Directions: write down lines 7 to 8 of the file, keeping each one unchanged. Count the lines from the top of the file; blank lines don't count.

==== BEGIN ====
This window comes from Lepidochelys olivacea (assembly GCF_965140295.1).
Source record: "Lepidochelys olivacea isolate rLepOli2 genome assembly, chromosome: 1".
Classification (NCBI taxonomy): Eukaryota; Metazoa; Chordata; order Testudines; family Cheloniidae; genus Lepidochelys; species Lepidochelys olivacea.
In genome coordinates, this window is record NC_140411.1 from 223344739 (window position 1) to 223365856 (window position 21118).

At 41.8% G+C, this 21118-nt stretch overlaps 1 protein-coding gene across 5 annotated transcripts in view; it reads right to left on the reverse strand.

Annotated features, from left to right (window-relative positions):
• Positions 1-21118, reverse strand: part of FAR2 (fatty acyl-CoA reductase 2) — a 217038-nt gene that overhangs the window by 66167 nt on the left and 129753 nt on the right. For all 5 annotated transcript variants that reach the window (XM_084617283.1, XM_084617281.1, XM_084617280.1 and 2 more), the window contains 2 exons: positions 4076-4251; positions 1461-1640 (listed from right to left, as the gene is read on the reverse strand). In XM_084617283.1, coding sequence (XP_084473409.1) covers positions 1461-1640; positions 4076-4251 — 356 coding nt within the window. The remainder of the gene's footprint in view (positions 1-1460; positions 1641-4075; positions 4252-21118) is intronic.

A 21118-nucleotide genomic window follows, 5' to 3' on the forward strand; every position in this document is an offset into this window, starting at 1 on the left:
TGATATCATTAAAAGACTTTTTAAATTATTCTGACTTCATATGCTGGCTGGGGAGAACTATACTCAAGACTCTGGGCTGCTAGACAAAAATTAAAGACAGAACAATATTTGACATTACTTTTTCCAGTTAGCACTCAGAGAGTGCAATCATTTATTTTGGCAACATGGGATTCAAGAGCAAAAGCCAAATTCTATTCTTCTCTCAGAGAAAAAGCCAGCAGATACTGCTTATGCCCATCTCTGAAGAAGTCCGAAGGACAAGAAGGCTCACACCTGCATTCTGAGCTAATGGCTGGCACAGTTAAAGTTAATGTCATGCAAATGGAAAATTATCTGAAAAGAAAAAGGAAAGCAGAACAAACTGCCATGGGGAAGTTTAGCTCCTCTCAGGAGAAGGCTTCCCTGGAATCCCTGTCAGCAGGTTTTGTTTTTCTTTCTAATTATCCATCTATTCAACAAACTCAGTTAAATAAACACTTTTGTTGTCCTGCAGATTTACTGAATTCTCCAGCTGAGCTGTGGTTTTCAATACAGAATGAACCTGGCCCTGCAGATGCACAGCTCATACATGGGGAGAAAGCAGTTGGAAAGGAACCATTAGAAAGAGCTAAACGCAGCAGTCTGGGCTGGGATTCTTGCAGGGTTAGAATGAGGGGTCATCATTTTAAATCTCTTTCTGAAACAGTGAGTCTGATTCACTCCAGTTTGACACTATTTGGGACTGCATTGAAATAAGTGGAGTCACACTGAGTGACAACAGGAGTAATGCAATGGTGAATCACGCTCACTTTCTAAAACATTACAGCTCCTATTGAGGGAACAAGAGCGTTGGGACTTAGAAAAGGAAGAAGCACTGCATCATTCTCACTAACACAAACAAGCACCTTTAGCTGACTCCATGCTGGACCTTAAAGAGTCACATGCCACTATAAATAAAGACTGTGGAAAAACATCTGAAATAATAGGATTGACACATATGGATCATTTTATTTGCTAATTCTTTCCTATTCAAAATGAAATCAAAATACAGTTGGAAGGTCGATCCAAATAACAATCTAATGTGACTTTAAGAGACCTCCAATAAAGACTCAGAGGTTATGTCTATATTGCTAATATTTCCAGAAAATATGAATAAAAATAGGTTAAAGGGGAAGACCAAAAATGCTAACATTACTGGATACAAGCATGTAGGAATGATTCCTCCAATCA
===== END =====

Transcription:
• Positions 1-21118, reverse strand: part of FAR2 (fatty acyl-CoA reductase 2) — a 217038-nt gene that overhangs the window by 66167 nt on the left and 129753 nt on the right. For all 5 annotated transcript variants that reach the window (XM_084617283.1, XM_084617281.1, XM_084617280.1 and 2 more), the window contains 2 exons: positions 4076-4251; positions 1461-1640 (listed from right to left, as the gene is read on the reverse strand). In XM_084617283.1, coding sequence (XP_084473409.1) covers positions 1461-1640; positions 4076-4251 — 356 coding nt within the window. The remainder of the gene's footprint in view (positions 1-1460; positions 1641-4075; positions 4252-21118) is intronic.

A 21118-nucleotide genomic window follows, 5' to 3' on the forward strand; every position in this document is an offset into this window, starting at 1 on the left: